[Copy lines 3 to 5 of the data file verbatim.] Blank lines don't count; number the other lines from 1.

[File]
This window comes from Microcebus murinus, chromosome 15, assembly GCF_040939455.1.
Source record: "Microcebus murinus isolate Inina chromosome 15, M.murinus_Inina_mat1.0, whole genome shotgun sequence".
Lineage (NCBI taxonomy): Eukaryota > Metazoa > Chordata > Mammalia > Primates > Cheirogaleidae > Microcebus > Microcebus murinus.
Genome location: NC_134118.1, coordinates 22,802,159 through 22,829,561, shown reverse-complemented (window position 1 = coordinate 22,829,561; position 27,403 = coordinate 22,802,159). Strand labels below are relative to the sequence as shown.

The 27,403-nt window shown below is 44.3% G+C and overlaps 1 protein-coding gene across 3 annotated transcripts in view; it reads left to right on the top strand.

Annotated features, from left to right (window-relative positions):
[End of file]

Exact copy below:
Lineage (NCBI taxonomy): Eukaryota > Metazoa > Chordata > Mammalia > Primates > Cheirogaleidae > Microcebus > Microcebus murinus.
Genome location: NC_134118.1, coordinates 22,802,159 through 22,829,561, shown reverse-complemented (window position 1 = coordinate 22,829,561; position 27,403 = coordinate 22,802,159). Strand labels below are relative to the sequence as shown.

The 27,403-nt window shown below is 44.3% G+C and overlaps 1 protein-coding gene across 3 annotated transcripts in view; it reads left to right on the top strand.